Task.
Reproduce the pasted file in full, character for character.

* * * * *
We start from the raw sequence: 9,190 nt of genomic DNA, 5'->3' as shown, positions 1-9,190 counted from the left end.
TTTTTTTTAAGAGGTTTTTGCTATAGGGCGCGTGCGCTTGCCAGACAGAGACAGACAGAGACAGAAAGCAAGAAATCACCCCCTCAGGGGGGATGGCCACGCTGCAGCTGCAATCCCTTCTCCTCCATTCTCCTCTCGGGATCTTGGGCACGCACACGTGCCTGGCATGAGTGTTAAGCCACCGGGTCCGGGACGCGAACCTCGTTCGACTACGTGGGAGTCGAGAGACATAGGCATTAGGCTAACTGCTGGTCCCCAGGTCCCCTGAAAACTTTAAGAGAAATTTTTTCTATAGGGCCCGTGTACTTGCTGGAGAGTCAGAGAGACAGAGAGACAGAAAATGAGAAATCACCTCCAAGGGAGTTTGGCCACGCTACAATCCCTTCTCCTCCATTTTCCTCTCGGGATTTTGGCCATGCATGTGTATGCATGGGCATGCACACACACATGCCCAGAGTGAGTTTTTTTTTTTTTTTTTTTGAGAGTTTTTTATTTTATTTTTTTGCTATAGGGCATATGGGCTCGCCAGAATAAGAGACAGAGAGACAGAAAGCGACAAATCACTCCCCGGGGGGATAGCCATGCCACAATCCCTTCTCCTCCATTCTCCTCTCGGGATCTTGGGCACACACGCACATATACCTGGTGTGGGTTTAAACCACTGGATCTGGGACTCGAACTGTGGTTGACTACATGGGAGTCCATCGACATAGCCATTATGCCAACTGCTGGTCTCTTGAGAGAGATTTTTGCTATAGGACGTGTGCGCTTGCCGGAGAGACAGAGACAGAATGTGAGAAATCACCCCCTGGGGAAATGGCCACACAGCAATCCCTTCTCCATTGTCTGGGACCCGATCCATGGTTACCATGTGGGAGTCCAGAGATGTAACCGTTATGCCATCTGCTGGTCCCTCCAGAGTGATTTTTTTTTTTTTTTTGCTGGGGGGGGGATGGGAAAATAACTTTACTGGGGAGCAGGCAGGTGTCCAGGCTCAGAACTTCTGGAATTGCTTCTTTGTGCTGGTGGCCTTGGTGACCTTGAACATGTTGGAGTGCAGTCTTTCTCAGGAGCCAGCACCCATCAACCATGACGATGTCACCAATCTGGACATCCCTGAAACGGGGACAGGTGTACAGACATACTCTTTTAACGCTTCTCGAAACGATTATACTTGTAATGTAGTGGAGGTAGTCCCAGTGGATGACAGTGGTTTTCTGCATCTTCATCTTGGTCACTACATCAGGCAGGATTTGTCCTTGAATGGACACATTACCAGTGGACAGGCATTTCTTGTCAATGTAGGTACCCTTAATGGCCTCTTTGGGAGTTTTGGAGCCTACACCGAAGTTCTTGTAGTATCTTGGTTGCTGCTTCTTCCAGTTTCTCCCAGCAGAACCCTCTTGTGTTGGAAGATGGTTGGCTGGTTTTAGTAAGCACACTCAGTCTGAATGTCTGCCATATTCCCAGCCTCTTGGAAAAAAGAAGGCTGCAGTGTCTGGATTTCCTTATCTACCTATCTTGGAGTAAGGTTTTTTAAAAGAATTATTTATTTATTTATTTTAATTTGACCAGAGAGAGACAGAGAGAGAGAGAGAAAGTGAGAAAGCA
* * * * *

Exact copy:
We start from the raw sequence: 9,190 nt of genomic DNA, 5'->3' as shown, positions 1-9,190 counted from the left end.
TTTTTTTTAAGAGGTTTTTGCTATAGGGCGCGTGCGCTTGCCAGACAGAGACAGACAGAGACAGAAAGCAAGAAATCACCCCCTCAGGGGGGATGGCCACGCTGCAGCTGCAATCCCTTCTCCTCCATTCTCCTCTCGGGATCTTGGGCACGCACACGTGCCTGGCATGAGTGTTAAGCCACCGGGTCCGGGACGCGAACCTCGTTCGACTACGTGGGAGTCGAGAGACATAGGCATTAGGCTAACTGCTGGTCCCCAGGTCCCCTGAAAACTTTAAGAGAAATTTTTTCTATAGGGCCCGTGTACTTGCTGGAGAGTCAGAGAGACAGAGAGACAGAAAATGAGAAATCACCTCCAAGGGAGTTTGGCCACGCTACAATCCCTTCTCCTCCATTTTCCTCTCGGGATTTTGGCCATGCATGTGTATGCATGGGCATGCACACACACATGCCCAGAGTGAGTTTTTTTTTTTTTTTTTTTGAGAGTTTTTTATTTTATTTTTTTGCTATAGGGCATATGGGCTCGCCAGAATAAGAGACAGAGAGACAGAAAGCGACAAATCACTCCCCGGGGGGATAGCCATGCCACAATCCCTTCTCCTCCATTCTCCTCTCGGGATCTTGGGCACACACGCACATATACCTGGTGTGGGTTTAAACCACTGGATCTGGGACTCGAACTGTGGTTGACTACATGGGAGTCCATCGACATAGCCATTATGCCAACTGCTGGTCTCTTGAGAGAGATTTTTGCTATAGGACGTGTGCGCTTGCCGGAGAGACAGAGACAGAATGTGAGAAATCACCCCCTGGGGAAATGGCCACACAGCAATCCCTTCTCCATTGTCTGGGACCCGATCCATGGTTACCATGTGGGAGTCCAGAGATGTAACCGTTATGCCATCTGCTGGTCCCTCCAGAGTGATTTTTTTTTTTTTTTTGCTGGGGGGGGGATGGGAAAATAACTTTACTGGGGAGCAGGCAGGTGTCCAGGCTCAGAACTTCTGGAATTGCTTCTTTGTGCTGGTGGCCTTGGTGACCTTGAACATGTTGGAGTGCAGTCTTTCTCAGGAGCCAGCACCCATCAACCATGACGATGTCACCAATCTGGACATCCCTGAAACGGGGACAGGTGTACAGACATACTCTTTTAACGCTTCTCGAAACGATTATACTTGTAATGTAGTGGAGGTAGTCCCAGTGGATGACAGTGGTTTTCTGCATCTTCATCTTGGTCACTACATCAGGCAGGATTTGTCCTTGAATGGACACATTACCAGTGGACAGGCATTTCTTGTCAATGTAGGTACCCTTAATGGCCTCTTTGGGAGTTTTGGAGCCTACACCGAAGTTCTTGTAGTATCTTGGTTGCTGCTTCTTCCAGTTTCTCCCAGCAGAACCCTCTTGTGTTGGAAGATGGTTGGCTGGTTTTAGTAAGCACACTCAGTCTGAATGTCTGCCATATTCCCAGCCTCTTGGAAAAAAGAAGGCTGCAGTGTCTGGATTTCCTTATCTACCTATCTTGGAGTAAGGTTTTTTAAAAGAATTATTTATTTATTTATTTTAATTTGACCAGAGAGAGACAGAGAGAGAGAGAGAAAGTGAGAAAGCA